Before I deal with some objections to this, let me say that this is an area of wisdom. I understand that different churches interpret this passage differently, and I don’t see this as a key doctrine of the faith. It is certainly not worth dividing over. But with that said, I think this understanding accurately reflects what Paul is implementing in 1 Timothy 3.

Objection 1: Isn’t this a slippery slope that leads to female elders?

Elders are all about leadership, teaching, and shepherding. Paul makes clear in 1 Timothy 2:9-15 that elders are to be men and that women may not hold that office. While it seems logical that future elders are drawn from the deacons, that doesn’t mean that every deacon must be qualified to be a future elder. It is the height of American-style bureaucracy to say that “we choose elders from deacons, so all deacons must be elder qualified.” That just simply is not how Paul instructs the church.

Objection 2: Doesn’t this make women leading in the church?

No. If deacons are rightly understood, they do not exercise leadership in the church, but rather are simply known for their exceptional service. This is true for both men and women. In fact, Paul says that there are “a variety of ways to serve” (1 Cor 12:5; cf Rom 12:6). Examples given which use the Greek word diakania (deacon) include giving to the poor (1 Cor 8: 3-4, 9:1, 111-12), as well as evangelism and discipleship (1 Cor 3:5, 2 Cor 6:4, Eph 3:7, Col 1:23). There is no reason to say that those ministries are inherently leadership in the church that should be reserved for men.

Objection 3: We haven’t done that before!

Your church may not have done it before, but this is the model of the NT. In fact, given the history of the Philippian church (and Philippians 1:1) it is likely there were female deacons there. But conjecture aside, the NT does describe at least one female deacon by name:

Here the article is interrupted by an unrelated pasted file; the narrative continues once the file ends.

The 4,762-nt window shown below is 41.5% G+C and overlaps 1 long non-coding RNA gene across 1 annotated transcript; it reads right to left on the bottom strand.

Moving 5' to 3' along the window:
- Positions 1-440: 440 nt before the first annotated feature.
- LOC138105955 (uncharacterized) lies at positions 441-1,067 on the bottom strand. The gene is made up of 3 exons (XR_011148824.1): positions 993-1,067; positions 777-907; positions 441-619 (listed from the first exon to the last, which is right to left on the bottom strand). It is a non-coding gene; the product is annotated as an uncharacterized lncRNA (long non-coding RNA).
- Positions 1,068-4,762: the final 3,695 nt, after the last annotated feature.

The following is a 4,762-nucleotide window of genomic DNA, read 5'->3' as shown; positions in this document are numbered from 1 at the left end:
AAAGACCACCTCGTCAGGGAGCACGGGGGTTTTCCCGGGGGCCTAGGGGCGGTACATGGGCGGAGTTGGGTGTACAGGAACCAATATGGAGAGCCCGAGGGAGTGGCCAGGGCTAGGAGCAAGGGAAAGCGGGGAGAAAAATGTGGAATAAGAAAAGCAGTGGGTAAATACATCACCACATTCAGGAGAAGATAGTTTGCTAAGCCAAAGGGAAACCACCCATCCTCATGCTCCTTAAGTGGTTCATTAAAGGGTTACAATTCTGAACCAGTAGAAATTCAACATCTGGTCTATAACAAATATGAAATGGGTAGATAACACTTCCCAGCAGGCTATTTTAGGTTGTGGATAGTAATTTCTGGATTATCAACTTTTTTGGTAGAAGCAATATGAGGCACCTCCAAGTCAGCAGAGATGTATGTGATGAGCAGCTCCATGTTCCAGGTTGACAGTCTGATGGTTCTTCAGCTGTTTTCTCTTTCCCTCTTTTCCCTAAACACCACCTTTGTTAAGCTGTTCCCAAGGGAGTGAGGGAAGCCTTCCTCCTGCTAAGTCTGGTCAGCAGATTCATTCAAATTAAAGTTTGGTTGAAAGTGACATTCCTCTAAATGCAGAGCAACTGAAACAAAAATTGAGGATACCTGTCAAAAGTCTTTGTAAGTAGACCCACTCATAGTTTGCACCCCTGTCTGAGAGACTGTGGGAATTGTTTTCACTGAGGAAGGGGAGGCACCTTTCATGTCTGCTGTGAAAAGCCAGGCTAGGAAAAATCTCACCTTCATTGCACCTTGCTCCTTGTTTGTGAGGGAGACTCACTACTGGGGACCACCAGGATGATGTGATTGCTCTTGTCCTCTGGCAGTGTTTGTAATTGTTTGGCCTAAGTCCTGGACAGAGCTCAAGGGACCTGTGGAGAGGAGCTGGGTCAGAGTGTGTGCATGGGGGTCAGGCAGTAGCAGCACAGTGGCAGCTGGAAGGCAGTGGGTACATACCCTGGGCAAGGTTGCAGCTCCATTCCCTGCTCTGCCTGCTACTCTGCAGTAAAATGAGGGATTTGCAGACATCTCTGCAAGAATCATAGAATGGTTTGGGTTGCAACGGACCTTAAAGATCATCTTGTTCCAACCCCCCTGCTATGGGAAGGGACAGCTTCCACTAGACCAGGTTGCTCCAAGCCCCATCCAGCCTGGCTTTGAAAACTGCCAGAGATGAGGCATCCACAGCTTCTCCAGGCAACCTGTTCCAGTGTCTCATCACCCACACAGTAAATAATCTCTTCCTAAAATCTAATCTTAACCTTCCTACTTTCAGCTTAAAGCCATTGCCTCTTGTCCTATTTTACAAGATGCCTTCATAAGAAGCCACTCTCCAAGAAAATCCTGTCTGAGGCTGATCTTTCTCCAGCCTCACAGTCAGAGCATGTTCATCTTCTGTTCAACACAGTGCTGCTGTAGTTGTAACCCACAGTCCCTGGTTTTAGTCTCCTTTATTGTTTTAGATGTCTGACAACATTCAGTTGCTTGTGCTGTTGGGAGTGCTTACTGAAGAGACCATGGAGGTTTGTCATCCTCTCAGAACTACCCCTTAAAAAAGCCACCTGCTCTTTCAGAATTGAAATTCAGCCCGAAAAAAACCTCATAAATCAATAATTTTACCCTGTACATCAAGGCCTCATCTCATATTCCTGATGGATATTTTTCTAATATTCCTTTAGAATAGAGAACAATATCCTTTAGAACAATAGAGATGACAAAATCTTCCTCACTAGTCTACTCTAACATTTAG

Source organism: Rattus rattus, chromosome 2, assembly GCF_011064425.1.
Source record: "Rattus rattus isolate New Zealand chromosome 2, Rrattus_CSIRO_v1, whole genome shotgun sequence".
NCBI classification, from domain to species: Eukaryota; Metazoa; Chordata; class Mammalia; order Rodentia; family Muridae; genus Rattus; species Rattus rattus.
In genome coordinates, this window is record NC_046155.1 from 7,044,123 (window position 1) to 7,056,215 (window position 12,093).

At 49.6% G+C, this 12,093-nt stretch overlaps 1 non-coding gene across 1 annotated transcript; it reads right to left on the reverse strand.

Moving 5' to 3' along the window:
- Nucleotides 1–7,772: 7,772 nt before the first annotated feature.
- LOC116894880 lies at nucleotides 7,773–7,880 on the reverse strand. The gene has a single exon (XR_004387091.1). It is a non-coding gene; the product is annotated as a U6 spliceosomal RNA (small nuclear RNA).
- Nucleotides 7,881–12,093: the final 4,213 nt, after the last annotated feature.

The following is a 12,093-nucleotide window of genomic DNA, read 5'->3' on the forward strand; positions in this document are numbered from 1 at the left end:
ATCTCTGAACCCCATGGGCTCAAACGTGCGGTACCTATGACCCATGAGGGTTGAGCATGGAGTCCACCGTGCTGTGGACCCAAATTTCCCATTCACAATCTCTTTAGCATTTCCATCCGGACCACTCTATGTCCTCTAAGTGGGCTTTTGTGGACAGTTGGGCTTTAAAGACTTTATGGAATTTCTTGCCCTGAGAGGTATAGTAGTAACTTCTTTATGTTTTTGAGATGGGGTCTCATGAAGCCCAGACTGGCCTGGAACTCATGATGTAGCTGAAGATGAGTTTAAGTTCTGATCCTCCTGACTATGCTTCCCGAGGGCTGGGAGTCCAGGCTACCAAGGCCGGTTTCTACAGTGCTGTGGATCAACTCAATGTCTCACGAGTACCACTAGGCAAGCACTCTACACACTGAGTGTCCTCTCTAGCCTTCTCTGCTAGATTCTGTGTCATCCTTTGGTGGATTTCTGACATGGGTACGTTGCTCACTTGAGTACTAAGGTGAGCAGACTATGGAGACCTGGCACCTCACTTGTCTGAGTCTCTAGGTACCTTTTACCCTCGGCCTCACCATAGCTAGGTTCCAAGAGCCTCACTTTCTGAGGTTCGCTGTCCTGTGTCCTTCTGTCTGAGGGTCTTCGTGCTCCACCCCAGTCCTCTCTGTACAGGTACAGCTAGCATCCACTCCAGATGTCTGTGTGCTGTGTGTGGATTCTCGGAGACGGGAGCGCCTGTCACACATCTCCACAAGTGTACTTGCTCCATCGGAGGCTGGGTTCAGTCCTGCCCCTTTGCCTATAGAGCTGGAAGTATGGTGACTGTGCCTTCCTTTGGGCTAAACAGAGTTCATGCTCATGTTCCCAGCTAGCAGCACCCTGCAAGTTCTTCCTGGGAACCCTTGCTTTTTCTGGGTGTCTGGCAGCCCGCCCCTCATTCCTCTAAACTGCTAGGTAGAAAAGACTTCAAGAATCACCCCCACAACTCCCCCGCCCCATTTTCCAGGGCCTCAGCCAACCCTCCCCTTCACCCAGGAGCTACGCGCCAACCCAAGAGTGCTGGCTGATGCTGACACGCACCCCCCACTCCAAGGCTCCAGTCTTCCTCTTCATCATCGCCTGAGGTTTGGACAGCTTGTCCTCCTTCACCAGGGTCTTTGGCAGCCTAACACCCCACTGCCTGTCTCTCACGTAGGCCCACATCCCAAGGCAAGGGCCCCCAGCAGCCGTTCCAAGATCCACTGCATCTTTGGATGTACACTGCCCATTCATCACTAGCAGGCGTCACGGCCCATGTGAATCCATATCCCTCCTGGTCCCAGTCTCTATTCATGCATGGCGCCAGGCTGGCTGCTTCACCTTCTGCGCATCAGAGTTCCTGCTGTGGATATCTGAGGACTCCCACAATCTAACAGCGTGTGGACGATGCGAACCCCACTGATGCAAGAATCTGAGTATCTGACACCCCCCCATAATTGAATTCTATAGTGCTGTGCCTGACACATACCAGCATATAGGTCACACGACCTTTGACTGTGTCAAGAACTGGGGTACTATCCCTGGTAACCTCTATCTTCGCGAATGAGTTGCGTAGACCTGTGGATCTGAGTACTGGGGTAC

“I commend to you our sister Phoebe, a deacon at the church in Cenchrea. I ask you to receive her in the Lord in a way worthy of the saints and to give her any help she may need from you, for she has been a great help to many people, including me” (Rom 16:1-2).

A final appeal:

I do appeal to pastors to follow Paul’s lead and to recognize the faithful servants in your church, and particularly the women who serve the church exceptionally well. Our world is so gender-confused that it can’t understand how the church can see any differences between men and women. It does our testimony no good to refuse to recognize faithful servants who we allow to serve, but refuse to recognize, because they are women. Rather, we should embrace gender differences, guard leadership for men, and esteem the faithful service of all who meet the qualifications of 1 Timothy 3:8-13.